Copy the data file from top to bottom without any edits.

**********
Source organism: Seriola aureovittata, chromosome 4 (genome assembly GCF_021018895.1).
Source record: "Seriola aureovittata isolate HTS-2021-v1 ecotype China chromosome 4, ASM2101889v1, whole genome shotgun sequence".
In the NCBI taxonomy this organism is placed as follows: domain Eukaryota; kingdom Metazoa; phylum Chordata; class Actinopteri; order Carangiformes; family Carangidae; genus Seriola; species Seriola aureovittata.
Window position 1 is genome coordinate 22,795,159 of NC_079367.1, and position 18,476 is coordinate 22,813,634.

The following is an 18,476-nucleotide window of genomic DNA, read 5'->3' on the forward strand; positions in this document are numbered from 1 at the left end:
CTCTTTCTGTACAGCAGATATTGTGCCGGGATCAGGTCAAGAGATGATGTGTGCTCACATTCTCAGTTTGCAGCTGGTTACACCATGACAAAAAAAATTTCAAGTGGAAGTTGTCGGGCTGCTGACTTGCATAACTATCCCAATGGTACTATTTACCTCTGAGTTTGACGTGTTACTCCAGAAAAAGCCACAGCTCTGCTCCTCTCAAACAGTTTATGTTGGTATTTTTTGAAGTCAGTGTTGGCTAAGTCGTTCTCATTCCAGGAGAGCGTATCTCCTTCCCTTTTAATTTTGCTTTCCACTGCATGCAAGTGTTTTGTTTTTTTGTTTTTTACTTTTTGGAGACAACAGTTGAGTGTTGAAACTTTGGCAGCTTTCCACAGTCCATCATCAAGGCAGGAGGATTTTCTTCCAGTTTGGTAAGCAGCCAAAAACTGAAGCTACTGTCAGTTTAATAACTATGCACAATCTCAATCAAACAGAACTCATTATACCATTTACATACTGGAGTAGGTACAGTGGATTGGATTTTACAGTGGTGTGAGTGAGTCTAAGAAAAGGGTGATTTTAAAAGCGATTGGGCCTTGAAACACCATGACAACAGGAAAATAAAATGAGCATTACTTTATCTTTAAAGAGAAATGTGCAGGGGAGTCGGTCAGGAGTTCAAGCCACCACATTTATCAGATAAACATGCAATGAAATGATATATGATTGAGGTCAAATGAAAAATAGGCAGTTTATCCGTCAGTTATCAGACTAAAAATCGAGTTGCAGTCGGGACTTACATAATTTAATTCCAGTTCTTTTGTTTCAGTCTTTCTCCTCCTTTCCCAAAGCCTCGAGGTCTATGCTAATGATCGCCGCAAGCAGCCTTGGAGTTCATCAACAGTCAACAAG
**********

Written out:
Source organism: Seriola aureovittata, chromosome 4 (genome assembly GCF_021018895.1).
Source record: "Seriola aureovittata isolate HTS-2021-v1 ecotype China chromosome 4, ASM2101889v1, whole genome shotgun sequence".
In the NCBI taxonomy this organism is placed as follows: domain Eukaryota; kingdom Metazoa; phylum Chordata; class Actinopteri; order Carangiformes; family Carangidae; genus Seriola; species Seriola aureovittata.
Window position 1 is genome coordinate 22,795,159 of NC_079367.1, and position 18,476 is coordinate 22,813,634.

The following is an 18,476-nucleotide window of genomic DNA, read 5'->3' on the forward strand; positions in this document are numbered from 1 at the left end:
CTCTTTCTGTACAGCAGATATTGTGCCGGGATCAGGTCAAGAGATGATGTGTGCTCACATTCTCAGTTTGCAGCTGGTTACACCATGACAAAAAAAATTTCAAGTGGAAGTTGTCGGGCTGCTGACTTGCATAACTATCCCAATGGTACTATTTACCTCTGAGTTTGACGTGTTACTCCAGAAAAAGCCACAGCTCTGCTCCTCTCAAACAGTTTATGTTGGTATTTTTTGAAGTCAGTGTTGGCTAAGTCGTTCTCATTCCAGGAGAGCGTATCTCCTTCCCTTTTAATTTTGCTTTCCACTGCATGCAAGTGTTTTGTTTTTTTGTTTTTTACTTTTTGGAGACAACAGTTGAGTGTTGAAACTTTGGCAGCTTTCCACAGTCCATCATCAAGGCAGGAGGATTTTCTTCCAGTTTGGTAAGCAGCCAAAAACTGAAGCTACTGTCAGTTTAATAACTATGCACAATCTCAATCAAACAGAACTCATTATACCATTTACATACTGGAGTAGGTACAGTGGATTGGATTTTACAGTGGTGTGAGTGAGTCTAAGAAAAGGGTGATTTTAAAAGCGATTGGGCCTTGAAACACCATGACAACAGGAAAATAAAATGAGCATTACTTTATCTTTAAAGAGAAATGTGCAGGGGAGTCGGTCAGGAGTTCAAGCCACCACATTTATCAGATAAACATGCAATGAAATGATATATGATTGAGGTCAAATGAAAAATAGGCAGTTTATCCGTCAGTTATCAGACTAAAAATCGAGTTGCAGTCGGGACTTACATAATTTAATTCCAGTTCTTTTGTTTCAGTCTTTCTCCTCCTTTCCCAAAGCCTCGAGGTCTATGCTAATGATCGCCGCAAGCAGCCTTGGAGTTCATCAACAGTCAACAAG